The league tried and rejected some other ideas, like allowing two strikes instead of three, three balls instead of four; permitting the manager only one visit to the mound before removing his pitcher.
Commissioner Frick has heard some rumbles in his poll about the excruciating length of today's games. Now he has the voice of experience to listen to.
Nicholas Rossolimo, the new American chess champion who finished ahead of Samuel Reshevsky in the Open at Long Beach, Calif., began his drive for the American title in 1952. He arrived in New York from Paris, bringing with him his French motorcycle, on which he planned to travel inexpensively from chess tournament to chess tournament, and also Mme. Rossolimo, a plump, pretty Frenchwoman, fortunately gifted with humor.
"Right away," said Rossolimo last week, "I see professional chess does not exist in the United States. I should start looking for a job." First, however,, he had a match with Arthur Bisguier at the Manhattan Chess Club (winning two and drawing two) and entered the masters' tournament in Havana that year, where he lost to both Reshevsky and the subsequent U.S. champion, Larry Evans. A volatile Frenchman of Greek and Russian descent, Rossolimo gave up college to play chess, became champion of Paris, champion of France and, finally, insofar as there is such a title, champion of non-Communist Europe.
In the U.S., after trials that would have appalled Horatio Alger, Rossolimo got a job as a bus boy at the Waldorf-Astoria. Mrs. Rossolimo became a waitress at a bar and grill. The only use Rossolimo could find for the motorcycle was to ride around dark Manhattan when the night's work at the hotel was over.
Now comes the hard part of the story. It is particularly difficult for people who do not know (or like) chess and will hardly be believed except by those who do. Rossolimo is a romantic. He plays an intuitive, imaginative game, as opposed to the cold, almost mathematical modern game at which logicians like Reshevsky excel. In Europe, Rossolimo was famous for his variations and his renovations of the old openings that modernists say have been discredited. His admirers consider him the greatest artist among living chess masters. Well, as Rossolimo packed trays of dirty dishes downstairs at the Waldorf, he concluded that the time had come for him to change his style. He decided to work out a simple, direct game with none of the fireworks that had won him 20 prizes in Europe.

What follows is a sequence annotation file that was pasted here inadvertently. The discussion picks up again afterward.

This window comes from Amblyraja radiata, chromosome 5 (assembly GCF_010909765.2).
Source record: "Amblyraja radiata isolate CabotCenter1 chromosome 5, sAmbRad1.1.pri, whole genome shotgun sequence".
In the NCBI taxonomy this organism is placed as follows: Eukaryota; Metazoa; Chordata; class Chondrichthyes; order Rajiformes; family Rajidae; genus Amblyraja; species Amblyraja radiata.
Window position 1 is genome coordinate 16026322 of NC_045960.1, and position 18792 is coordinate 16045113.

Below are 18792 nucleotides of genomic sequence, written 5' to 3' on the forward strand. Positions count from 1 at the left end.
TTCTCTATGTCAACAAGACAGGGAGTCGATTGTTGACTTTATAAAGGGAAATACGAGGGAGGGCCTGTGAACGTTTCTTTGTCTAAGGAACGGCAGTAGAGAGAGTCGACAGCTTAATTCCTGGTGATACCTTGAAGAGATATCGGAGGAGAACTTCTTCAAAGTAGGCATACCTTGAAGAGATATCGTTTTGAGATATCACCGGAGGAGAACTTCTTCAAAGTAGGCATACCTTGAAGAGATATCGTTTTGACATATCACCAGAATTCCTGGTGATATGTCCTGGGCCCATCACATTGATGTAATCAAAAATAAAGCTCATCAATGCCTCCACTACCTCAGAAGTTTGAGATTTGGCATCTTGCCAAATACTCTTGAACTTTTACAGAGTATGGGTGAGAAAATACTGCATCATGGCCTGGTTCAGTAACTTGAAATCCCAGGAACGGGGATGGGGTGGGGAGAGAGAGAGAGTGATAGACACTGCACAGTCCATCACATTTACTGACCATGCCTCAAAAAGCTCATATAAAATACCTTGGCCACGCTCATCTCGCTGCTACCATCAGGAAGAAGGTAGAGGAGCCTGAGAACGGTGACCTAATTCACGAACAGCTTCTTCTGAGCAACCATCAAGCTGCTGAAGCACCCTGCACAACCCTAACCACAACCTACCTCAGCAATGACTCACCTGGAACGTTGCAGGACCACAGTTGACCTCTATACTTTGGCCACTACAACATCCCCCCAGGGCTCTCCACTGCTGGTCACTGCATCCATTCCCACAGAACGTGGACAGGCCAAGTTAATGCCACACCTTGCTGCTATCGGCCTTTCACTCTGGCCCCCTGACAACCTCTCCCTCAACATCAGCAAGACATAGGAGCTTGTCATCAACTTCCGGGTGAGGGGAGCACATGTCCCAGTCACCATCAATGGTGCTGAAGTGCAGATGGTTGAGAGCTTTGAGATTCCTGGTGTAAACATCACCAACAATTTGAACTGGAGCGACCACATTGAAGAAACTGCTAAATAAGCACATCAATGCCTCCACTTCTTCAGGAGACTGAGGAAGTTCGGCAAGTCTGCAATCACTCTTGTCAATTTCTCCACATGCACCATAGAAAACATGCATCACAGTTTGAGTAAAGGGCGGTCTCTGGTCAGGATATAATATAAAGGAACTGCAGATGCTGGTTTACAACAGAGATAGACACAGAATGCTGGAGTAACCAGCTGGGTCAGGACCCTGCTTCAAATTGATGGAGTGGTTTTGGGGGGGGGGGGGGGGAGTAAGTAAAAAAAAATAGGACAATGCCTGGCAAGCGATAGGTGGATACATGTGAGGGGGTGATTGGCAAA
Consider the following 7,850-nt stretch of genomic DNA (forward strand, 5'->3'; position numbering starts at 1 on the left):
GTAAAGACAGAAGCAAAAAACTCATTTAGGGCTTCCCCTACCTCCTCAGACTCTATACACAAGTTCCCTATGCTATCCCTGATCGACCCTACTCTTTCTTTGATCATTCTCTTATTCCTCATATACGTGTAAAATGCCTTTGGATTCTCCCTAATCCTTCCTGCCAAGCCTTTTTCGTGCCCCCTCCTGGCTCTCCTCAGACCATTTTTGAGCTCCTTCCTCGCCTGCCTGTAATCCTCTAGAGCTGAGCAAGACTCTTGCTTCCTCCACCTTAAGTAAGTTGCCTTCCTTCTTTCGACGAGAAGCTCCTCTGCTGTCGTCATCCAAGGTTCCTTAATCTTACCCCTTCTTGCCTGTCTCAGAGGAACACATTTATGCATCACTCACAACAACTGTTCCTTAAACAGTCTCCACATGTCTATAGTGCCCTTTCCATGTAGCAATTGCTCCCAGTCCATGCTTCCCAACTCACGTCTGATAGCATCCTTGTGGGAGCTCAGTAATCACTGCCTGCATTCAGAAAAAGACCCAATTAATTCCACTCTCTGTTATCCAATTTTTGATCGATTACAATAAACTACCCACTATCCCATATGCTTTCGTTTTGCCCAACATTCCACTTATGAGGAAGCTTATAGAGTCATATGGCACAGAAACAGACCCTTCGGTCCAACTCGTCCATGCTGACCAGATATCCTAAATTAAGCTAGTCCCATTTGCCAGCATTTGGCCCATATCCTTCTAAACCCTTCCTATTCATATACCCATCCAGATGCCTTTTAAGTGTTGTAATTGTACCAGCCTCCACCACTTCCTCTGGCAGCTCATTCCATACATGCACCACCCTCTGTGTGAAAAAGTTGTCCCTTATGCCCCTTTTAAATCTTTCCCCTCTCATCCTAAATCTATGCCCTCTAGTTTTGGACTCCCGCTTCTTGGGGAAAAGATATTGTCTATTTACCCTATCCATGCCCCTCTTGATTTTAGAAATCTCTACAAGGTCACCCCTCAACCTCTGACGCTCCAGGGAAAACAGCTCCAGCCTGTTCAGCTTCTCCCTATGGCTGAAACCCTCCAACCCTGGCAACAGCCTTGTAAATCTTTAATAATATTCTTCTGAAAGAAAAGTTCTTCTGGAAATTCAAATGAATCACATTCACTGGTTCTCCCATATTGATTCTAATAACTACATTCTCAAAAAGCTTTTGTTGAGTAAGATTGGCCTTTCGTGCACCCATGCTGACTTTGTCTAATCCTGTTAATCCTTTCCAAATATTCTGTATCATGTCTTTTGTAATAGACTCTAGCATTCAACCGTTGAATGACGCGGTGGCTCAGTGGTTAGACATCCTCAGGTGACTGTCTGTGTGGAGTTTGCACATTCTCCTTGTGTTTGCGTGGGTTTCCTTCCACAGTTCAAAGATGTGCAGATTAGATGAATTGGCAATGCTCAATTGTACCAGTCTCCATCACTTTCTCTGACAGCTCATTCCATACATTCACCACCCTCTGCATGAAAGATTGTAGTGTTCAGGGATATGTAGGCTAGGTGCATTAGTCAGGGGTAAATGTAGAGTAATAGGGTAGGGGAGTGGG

His game suffered. We will skip over the tournaments he lost and also his chess club in Great Neck, Long Island. A prominent mail-box manufacturer, Nathan Hammer, backed him in the club, but there wasn't much interest in chess in Great Neck. Using the experience of his nocturnal motorcycle rides, Rossolimo became a New York cab driver. By the time the Long Beach Open started, Rossolimo had his new style under control. He had also gained 20 pounds.
In winning the American Open championship, Rossolimo won a new Buick. He sold it at once. He keeps his hack license (No. 40789) on the mantel of his Greenwich Village apartment, beside one of his father's paintings. Rossolimo's father was a pretty good artist, and his mother was an author and war correspondent. Her last book, written shortly before her death in 1952, was an account (in Russian) of the Russo-Japanese War. Rossolimo himself last week was straightening out the record of his games. A European paper printed a garbled account of his showing against the members of the American chess team who played in Moscow (Rossolimo himself was passed over in picking the squad). Adding them up, he found he had played 23 games with the members of the American team. He won 11, drew nine and lost three.
He is thinking of giving up taxi driving and going back to France.